- What is Geometric Construction?
- Drawing a Line, Line Segments, and Rays
- Copying a Line Segment
- How To Copy An Angle
- Bisecting A Line Segment
- Bisecting An Angle

Not everyone who loves mathematics loves numbers. Geometric construction allows you to construct lines, angles, and polygons with the simplest of tools. You will need paper, a sharpened pencil, a straightedge to control your lines (to make a straight edge), and a drawing compass to swing arcs and scribe circles.

Make sure your drawing compass has a sharp needle on one arm and a sharpened pencil on the other arm. Practice swinging the drawing compass, so you are familiar with setting the needle on a given point, adjusting the arms, and swinging arcs.

The straightedge and pencil are your tools for drawing straight lines, line segments, rays and sides of polygons. Adding the drawing compass allows you to copy any of those constructions accurately and faithfully.

- To draw a straight line, hold the straightedge in your non-dominant hand with your fingers splayed on the top to push downward, holding the straightedge in place. This keeps your fingers out of the path of the pencil.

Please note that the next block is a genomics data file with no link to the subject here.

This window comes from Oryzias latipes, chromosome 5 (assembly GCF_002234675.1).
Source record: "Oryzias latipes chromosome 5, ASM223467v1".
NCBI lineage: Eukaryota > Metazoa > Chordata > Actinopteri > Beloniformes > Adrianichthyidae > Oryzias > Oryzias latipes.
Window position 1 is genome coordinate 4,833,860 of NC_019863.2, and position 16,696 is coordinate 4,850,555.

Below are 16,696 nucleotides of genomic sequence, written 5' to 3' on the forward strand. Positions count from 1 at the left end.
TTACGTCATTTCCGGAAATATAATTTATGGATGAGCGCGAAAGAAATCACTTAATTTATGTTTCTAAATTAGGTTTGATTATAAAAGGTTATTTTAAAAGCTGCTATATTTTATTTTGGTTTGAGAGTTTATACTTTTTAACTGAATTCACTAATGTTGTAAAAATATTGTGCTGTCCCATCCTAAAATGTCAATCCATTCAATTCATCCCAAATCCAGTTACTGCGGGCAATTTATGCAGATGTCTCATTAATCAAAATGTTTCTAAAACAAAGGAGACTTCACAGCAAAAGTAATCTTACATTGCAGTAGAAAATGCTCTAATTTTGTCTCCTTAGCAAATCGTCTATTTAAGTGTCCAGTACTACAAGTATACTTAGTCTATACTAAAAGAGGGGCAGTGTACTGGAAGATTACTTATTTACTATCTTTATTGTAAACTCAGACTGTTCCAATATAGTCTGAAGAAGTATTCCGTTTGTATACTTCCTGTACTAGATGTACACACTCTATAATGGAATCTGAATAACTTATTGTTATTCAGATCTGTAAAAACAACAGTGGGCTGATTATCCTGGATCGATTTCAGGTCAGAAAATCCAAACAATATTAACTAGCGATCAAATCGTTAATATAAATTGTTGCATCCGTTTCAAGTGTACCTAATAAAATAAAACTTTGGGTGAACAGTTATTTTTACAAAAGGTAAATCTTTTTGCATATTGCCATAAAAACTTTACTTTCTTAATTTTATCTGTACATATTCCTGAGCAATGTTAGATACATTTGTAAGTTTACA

- Hold the pencil in your writing hand, the tip against the straightedge and the pencil nearly vertical. This keeps the point tight against the straightedge as you smoothly and carefully run the pencil along the straightedge. Avoid wagging or wavering the pencil to keep your line straight.
- Once the line is drawn, label endpoints for line segments, identifying points for lines, and one each (one endpoint, one identifying point along the ray) for rays. Remember to use arrowheads for lines and rays.

*[insert drawing of proper straightedge technique. Consider a right/wrong drawing since kids are terrible at holding a ruler down to draw a straight line. They get their own fingers in the way.]*

Every line is a copy of every other line; each is limitless in two directions, so that is no challenge. Copying a line segment requires the drawing compass, pencil, and straightedge.

*[insert drawing of line segment GO drawn left to right]*

- Next to the existing line segment, draw a new point. Call it $PointL$.

*[insert same drawing, or make animation, with new $PointL$ added to the right]*

- Place your drawing compass needle on $PointG$, open it to reach $PointO$, and carefully lift it up.

*[consider continuing animation showing these steps]*

- Relocate the needle on $PointL$. Swing an arc out to the right, using the exact setting that was the distance of the original line segment $GO$.
- Use your straightedge to draw a line segment from $PointL$ to any spot on the arc.
- Your new line segment is identical in length to your original!
- Label its endpoint $PointD$, and you are good as $GOLD$.

Here we have two rays sharing the common $PointI$. Rays $SI$ and $LI$ form an angle, $\angle SIL$ or $\angle I$.

*[insert drawing showing same; make it around 60° or 75° for ease of viewing]*

- Draw a new point, which will be our new vertex, off to the right. We will label it $PointE$.
- Use the straightedge to draw a line from $PointE$ off to the right, with an identifying point along it.